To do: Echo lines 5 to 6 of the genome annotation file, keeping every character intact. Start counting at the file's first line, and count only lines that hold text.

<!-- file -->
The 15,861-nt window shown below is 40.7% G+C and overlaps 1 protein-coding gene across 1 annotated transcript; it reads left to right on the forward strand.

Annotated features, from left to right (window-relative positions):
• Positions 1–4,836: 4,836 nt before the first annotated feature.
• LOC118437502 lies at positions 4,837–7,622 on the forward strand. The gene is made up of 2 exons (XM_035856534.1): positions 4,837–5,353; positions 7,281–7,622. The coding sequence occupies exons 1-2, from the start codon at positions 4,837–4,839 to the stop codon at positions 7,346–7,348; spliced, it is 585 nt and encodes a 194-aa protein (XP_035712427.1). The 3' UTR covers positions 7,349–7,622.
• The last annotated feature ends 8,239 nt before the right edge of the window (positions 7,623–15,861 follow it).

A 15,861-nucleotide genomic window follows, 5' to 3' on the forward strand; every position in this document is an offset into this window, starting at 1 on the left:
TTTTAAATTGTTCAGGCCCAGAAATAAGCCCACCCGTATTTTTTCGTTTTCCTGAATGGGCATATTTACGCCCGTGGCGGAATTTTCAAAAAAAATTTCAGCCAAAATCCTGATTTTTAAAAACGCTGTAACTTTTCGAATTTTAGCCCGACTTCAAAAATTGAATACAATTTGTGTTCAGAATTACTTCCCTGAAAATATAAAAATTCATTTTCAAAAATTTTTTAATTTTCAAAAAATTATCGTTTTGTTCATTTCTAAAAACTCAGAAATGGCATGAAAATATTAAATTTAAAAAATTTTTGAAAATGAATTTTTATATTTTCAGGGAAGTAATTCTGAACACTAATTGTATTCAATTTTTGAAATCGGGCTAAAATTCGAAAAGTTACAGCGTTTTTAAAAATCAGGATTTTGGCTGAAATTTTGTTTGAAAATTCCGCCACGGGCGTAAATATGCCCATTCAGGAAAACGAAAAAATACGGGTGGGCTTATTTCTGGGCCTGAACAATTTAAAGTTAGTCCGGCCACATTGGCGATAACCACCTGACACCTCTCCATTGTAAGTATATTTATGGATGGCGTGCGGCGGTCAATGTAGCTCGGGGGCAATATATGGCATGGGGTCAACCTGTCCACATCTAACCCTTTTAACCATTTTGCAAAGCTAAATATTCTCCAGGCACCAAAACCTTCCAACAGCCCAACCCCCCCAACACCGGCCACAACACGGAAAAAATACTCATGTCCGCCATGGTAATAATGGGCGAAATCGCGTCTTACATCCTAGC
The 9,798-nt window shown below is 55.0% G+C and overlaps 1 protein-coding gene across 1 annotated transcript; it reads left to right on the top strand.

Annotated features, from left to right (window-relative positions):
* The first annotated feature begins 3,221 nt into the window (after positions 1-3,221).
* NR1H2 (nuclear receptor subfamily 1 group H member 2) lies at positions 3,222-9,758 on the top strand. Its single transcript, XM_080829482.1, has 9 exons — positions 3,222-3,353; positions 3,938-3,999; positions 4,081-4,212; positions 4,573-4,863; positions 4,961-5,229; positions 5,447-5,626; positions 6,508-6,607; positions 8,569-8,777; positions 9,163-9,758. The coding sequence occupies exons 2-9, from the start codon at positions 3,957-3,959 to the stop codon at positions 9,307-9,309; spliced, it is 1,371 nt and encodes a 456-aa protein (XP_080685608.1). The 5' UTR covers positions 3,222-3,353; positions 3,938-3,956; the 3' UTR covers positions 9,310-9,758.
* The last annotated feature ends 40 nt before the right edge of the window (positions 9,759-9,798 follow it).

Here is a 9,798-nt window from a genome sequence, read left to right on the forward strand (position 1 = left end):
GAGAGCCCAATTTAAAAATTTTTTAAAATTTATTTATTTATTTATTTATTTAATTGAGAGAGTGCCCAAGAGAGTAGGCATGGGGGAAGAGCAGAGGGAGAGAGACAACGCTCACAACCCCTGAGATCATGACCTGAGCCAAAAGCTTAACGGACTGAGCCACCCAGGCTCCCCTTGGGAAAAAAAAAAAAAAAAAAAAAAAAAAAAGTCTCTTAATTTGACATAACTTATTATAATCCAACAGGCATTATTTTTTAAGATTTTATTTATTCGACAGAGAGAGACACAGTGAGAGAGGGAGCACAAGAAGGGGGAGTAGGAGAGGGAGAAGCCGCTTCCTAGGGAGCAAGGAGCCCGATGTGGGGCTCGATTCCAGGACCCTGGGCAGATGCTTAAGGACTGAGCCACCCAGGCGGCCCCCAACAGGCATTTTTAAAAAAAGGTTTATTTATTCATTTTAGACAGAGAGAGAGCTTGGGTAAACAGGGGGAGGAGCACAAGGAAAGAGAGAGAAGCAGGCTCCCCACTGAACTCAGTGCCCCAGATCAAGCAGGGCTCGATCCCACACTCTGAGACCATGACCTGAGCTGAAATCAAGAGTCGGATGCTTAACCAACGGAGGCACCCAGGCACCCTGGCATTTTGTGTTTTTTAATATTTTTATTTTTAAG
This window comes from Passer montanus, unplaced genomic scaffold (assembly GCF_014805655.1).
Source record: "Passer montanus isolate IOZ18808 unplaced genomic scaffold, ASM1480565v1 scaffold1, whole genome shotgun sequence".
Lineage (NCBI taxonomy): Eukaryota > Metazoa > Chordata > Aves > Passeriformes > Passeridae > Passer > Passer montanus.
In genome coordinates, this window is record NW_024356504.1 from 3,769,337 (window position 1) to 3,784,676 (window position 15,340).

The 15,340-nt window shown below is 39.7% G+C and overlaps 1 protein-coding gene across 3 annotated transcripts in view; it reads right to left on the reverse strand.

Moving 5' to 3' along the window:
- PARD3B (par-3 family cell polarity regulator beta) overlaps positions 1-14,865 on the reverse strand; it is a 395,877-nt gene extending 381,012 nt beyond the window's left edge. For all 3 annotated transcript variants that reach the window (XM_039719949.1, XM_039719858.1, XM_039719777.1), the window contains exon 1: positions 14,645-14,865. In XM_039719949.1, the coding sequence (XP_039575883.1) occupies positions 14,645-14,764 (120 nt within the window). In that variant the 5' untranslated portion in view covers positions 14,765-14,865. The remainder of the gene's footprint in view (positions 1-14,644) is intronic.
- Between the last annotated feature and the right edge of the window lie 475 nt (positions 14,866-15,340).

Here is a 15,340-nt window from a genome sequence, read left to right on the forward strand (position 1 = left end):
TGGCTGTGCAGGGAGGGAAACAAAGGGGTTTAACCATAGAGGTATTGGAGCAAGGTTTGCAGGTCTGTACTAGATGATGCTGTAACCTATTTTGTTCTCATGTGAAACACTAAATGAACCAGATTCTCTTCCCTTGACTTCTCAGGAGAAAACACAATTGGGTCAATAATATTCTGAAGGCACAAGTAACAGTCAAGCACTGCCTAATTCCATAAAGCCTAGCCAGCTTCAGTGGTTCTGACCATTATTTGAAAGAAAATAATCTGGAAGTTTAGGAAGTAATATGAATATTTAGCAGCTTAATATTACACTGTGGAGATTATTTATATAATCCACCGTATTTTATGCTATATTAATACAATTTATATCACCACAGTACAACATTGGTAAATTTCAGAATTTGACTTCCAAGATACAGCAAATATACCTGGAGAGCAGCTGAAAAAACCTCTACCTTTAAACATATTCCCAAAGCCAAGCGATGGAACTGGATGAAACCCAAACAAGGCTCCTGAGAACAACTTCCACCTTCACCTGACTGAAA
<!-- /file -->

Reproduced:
• The last annotated feature ends 8,239 nt before the right edge of the window (positions 7,623–15,861 follow it).

A 15,861-nucleotide genomic window follows, 5' to 3' on the forward strand; every position in this document is an offset into this window, starting at 1 on the left: